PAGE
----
Coagulant Chemicals

Coagulant chemicals come in two main types - primary coagulants and coagulant aids.  Primary coagulants neutralize the electrical charges of particles in the water which causes the particles to clump together.  Coagulant aids add density to slow-settling flocs and add toughness to the flocs so that they will not break up during the mixing and settling processes. 

Primary coagulants are always used in the coagulation/flocculation process.  Coagulant aids, in contrast, are not always required and are generally used to reduce flocculation time. 

Chemically, coagulant chemicals are either metallic salts (such as alum) or polymers.  Polymers are man-made organic compounds made up of a long chain of smaller molecules.  Polymers can be either cationic (positively charged), anionic (negatively charged), or nonionic (neutrally charged.)  The table below shows many of the common coagulant chemicals and lists whether they are used as primary coagulants or as coagulant aids.

Chemical Name
Chemical Formula
Primary Coagulant
Coagulant Aid
Aluminum sulfate (Alum)
Al2(SO4)3 · 14 H2O
X

Ferrous sulfate
FeSO4 · 7 H2O
X

Ferric sulfate
Fe2(SO4)3 · 9 H2O
X

Ferric chloride
FeCl3 · 6 H2O
X

Cationic polymer
Various
X
X
Calcium hydroxide (Lime)
Ca(OH)2
X*
X
Calcium oxide (Quicklime)
CaO
X*
X
Sodium aluminate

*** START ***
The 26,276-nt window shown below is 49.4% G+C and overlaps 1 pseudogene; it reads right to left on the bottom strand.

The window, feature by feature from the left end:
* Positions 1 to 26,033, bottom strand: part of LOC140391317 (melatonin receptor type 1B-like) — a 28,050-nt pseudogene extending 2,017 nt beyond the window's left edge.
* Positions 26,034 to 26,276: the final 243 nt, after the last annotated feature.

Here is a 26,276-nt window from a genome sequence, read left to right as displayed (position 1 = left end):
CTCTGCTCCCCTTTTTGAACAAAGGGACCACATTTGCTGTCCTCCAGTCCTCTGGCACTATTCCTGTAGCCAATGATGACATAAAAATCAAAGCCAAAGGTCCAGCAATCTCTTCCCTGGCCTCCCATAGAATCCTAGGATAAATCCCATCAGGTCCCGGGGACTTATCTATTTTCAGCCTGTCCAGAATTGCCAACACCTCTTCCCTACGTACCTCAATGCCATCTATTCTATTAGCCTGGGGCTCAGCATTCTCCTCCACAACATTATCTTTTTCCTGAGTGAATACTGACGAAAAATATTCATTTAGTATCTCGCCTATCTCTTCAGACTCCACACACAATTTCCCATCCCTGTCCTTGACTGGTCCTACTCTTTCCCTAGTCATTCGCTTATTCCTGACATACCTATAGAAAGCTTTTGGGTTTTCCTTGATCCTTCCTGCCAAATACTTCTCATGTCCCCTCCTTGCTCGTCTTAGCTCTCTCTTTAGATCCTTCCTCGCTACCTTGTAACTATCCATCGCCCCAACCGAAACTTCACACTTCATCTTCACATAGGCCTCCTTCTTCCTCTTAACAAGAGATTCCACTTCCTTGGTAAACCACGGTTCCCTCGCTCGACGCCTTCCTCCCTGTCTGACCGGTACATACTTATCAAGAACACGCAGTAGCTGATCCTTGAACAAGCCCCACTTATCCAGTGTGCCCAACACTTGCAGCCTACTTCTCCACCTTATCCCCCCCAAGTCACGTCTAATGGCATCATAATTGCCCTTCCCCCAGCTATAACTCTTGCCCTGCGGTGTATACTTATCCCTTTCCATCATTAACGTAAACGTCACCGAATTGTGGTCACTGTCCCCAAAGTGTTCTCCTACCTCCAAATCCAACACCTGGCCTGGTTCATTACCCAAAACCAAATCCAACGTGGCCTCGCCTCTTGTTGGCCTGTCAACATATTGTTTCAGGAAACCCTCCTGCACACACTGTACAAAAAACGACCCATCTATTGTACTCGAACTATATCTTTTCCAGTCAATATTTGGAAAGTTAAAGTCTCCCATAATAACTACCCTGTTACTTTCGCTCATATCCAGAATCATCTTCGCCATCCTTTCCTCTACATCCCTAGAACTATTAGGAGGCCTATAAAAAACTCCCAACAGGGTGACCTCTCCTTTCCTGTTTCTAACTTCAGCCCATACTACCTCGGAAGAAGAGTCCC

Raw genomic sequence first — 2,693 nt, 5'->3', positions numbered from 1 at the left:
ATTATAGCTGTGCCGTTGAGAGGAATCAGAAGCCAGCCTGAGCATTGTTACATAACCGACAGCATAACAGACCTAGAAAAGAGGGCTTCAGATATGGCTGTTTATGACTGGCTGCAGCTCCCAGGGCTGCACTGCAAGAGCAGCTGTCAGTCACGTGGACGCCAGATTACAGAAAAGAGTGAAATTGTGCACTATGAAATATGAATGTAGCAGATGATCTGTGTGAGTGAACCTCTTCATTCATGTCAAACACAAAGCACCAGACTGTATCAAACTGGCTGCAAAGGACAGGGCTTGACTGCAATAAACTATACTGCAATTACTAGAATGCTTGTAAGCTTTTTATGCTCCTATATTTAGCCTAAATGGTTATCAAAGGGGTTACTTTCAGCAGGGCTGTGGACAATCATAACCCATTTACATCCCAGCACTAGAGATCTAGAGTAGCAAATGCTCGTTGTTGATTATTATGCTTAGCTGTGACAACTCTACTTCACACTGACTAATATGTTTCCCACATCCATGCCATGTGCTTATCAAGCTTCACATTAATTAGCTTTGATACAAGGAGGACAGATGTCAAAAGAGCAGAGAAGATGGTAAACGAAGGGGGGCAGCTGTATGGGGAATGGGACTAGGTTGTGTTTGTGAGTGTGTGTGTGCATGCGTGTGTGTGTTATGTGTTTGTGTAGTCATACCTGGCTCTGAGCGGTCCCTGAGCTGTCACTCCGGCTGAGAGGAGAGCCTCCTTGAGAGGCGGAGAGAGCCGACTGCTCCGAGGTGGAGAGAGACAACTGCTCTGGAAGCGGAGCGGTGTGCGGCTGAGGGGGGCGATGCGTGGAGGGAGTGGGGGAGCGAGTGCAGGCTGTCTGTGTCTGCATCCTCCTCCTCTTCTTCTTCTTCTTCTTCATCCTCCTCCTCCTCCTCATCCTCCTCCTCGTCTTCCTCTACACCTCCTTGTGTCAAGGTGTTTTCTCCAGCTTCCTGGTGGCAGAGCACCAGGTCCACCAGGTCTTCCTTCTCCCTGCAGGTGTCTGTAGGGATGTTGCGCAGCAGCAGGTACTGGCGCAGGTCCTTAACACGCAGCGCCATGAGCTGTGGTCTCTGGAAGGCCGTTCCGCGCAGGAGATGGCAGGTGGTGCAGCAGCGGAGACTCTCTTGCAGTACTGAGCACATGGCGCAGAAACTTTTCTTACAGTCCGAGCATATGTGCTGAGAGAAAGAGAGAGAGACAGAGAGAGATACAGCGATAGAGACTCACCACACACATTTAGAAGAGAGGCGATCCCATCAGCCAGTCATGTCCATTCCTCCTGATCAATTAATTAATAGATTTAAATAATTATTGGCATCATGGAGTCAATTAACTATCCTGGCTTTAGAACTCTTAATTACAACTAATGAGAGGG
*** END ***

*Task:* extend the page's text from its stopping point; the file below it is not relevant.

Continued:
Na2Al2O4
X*
X
Bentonite
Clay

X
Calcium carbonate
CaCO3

X
Sodium silicate
Na2SiO3

X
Anionic polymer
Various

X
Nonionic polymer
Various

X
*Used as a primary coagulant only in water softening processes.



Alum

There are a variety of primary coagulants which can be used in a water treatment plant.  One of the earliest, and still the most extensively used, is aluminum sulfate, also known as alum.  Alum can be bought in liquid form with a concentration of 8.3%, or in dry form with a concentration of 17%.

When alum is added to water, it reacts with the water and results in positively charged ions.  The ions can have charges as high as +4, but are typically bivalent (with a charge of +2.)  The bivalent ion resulting from alum makes this a very effective primary coagulant.  Bivalent ions are 30 to 60 times more effective in neutralizing particles' charges than are monovalent ions (with +1 charge.)



Coagulant Aids

Nearly all coagulant aids are very expensive, so care must be taken to use the proper amount of these chemicals.  In many cases, coagulant aids are not required during the normal operation of the treatment plant, but are used during emergency treatment of water which has not been adequately treated in the flocculation and sedimentation basin.  A couple of coagulant aids will be considered below. 

Lime is a coagulant aid used to increase the alkalinity of the water.  The increase in alkalinity results in an increase in ions (electrically charged particles) in the water, some of which are positively charged.  These positively charged particles attract the colloidal particles in the water, forming floc.

Bentonite is a type of clay used as a weighting agent in water high in color and low in turbidity and mineral content.  This type of water usually would not form floc large enough to settle out of the water.  The bentonite joins with the small floc, making the floc heavier and thus making it settle more quickly.